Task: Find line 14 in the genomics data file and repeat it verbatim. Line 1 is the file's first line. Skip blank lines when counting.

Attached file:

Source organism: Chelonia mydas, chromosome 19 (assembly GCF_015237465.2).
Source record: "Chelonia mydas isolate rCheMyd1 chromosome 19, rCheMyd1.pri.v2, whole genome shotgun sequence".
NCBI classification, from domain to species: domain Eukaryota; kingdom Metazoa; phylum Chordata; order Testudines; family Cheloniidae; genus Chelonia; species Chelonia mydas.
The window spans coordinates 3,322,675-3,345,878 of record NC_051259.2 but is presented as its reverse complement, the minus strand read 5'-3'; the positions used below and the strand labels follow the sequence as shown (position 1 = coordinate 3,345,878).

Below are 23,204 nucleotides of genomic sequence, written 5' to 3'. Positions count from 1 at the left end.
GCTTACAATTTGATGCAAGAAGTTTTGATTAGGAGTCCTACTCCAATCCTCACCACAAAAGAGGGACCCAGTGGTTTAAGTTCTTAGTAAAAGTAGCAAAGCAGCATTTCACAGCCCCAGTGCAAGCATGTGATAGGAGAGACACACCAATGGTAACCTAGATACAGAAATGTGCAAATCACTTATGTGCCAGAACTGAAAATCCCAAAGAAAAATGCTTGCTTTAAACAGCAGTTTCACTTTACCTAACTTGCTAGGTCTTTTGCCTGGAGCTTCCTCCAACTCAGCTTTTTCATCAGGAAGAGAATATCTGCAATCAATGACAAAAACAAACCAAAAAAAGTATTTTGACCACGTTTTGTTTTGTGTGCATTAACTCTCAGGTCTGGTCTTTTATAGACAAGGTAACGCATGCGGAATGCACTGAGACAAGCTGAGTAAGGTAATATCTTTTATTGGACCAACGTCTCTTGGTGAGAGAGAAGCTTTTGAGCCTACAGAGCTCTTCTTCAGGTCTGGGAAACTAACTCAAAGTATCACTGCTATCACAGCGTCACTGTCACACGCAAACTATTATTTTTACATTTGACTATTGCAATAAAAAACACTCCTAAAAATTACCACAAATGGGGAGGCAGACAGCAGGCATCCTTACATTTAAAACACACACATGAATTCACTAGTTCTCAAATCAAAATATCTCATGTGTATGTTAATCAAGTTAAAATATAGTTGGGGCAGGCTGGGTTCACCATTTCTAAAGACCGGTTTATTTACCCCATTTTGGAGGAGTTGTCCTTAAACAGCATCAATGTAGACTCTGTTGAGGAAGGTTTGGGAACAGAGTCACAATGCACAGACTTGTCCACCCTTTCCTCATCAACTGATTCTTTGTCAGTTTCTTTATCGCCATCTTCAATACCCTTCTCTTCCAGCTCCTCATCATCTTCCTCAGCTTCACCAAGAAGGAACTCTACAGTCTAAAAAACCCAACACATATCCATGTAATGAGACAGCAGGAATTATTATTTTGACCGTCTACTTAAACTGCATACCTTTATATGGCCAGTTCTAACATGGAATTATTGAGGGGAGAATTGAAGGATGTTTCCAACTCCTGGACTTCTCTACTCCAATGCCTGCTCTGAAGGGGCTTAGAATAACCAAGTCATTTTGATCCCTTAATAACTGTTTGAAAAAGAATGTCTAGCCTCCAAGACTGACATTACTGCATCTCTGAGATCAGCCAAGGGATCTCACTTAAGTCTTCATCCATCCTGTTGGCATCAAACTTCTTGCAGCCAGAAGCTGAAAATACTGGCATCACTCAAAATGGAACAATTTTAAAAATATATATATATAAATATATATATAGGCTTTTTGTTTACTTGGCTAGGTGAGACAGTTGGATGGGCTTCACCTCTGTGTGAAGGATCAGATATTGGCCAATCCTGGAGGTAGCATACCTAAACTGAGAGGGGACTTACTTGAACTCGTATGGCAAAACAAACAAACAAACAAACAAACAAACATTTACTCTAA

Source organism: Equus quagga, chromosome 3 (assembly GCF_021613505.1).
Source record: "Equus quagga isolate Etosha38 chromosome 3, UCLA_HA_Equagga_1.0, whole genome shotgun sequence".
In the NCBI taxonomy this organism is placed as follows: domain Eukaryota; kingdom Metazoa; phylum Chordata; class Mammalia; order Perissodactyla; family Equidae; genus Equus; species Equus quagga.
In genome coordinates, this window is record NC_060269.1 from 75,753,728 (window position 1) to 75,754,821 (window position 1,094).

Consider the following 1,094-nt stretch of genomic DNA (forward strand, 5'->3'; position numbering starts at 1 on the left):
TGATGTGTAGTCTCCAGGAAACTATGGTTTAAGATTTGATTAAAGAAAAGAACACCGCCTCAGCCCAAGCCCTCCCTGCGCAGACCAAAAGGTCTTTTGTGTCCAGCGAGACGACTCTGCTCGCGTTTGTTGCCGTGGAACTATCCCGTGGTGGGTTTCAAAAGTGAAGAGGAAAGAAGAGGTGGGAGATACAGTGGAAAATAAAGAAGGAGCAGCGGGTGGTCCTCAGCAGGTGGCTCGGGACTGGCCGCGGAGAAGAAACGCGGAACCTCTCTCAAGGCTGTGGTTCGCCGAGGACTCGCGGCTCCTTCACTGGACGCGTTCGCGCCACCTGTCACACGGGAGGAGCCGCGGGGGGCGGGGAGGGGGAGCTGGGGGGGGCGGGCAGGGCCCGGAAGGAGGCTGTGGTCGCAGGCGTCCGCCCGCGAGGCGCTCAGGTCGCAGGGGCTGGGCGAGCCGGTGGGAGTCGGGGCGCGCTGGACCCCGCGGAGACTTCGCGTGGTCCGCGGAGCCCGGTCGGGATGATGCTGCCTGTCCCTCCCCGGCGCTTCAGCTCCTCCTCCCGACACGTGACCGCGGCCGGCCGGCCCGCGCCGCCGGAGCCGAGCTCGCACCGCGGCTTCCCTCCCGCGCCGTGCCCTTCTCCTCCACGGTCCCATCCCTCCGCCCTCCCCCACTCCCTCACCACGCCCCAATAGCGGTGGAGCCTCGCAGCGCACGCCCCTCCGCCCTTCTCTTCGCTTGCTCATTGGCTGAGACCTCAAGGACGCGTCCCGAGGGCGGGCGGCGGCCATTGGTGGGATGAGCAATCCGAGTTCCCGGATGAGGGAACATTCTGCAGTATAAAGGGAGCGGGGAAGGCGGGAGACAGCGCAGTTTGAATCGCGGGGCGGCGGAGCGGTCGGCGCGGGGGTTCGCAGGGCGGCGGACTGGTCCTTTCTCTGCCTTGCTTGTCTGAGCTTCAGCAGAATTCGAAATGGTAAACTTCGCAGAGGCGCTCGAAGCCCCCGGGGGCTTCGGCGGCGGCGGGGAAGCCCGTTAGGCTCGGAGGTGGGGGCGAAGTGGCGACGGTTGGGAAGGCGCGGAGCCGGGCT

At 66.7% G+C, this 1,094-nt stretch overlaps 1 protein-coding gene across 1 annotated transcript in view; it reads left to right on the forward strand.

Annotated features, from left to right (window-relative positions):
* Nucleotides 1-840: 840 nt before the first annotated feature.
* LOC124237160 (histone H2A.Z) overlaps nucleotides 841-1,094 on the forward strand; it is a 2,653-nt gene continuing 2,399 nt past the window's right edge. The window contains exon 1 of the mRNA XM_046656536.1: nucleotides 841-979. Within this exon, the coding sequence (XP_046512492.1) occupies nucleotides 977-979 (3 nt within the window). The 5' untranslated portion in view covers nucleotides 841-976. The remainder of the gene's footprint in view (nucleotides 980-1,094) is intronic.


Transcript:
Annotated features, from left to right (window-relative positions):